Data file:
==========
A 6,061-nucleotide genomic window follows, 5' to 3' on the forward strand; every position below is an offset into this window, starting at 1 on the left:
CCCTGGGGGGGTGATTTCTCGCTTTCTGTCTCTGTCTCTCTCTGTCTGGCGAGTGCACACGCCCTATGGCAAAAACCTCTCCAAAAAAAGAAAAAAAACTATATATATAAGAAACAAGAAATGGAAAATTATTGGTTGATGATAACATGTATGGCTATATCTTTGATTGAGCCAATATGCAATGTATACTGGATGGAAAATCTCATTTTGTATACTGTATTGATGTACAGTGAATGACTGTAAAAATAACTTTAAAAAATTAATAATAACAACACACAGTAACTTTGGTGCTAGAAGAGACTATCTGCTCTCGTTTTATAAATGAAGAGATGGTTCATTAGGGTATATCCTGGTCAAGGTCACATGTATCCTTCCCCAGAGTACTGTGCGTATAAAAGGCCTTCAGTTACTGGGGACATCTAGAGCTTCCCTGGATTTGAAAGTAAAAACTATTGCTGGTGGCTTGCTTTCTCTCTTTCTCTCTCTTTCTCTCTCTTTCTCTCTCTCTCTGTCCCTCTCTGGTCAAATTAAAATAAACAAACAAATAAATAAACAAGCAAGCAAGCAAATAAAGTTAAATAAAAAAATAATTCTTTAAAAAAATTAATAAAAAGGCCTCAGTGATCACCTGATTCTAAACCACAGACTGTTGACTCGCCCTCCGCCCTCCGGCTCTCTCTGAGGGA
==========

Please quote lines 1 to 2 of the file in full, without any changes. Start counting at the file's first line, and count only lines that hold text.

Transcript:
A 6,061-nucleotide genomic window follows, 5' to 3' on the forward strand; every position below is an offset into this window, starting at 1 on the left:
CCCTGGGGGGGTGATTTCTCGCTTTCTGTCTCTGTCTCTCTCTGTCTGGCGAGTGCACACGCCCTATGGCAAAAACCTCTCCAAAAAAAGAAAAAAAACTATATATATAAGAAACAAGAAATGGAAAATTATTGGTTGATGATAACATGTATGGCTATATCTTTGATTGAGCCAATATGCAATGTATACTGGATGGAAAATCTCATTTTGTATACTGTATTGATGTACAGTGAATGACTGTAAAAATAACTTTAAAAAATTAATAATAACAACACACAGTAACTTTGGTGCTAGAAGAGACTATCTGCTCTCGTTTTATAAATGAAGAGATGGTTCATTAGGGTATATCCTGGTCAAGGTCACATGTATCCTTCCCCAGAGTACTGTGCGTATAAAAGGCCTTCAGTTACTGGGGACATCTAGAGCTTCCCTGGATTTGAAAGTAAAAACTATTGCTGGTGGCTTGCTTTCTCTCTTTCTCTCTCTTTCTCTCTCTTTCTCTCTCTCTCTGTCCCTCTCTGGTCAAATTAAAATAAACAAACAAATAAATAAACAAGCAAGCAAGCAAATAAAGTTAAATAAAAAAATAATTCTTTAAAAAAATTAATAAAAAGGCCTCAGTGATCACCTGATTCTAAACCACAGACTGTTGACTCGCCCTCCGCCCTCCGGCTCTCTCTGAGGGA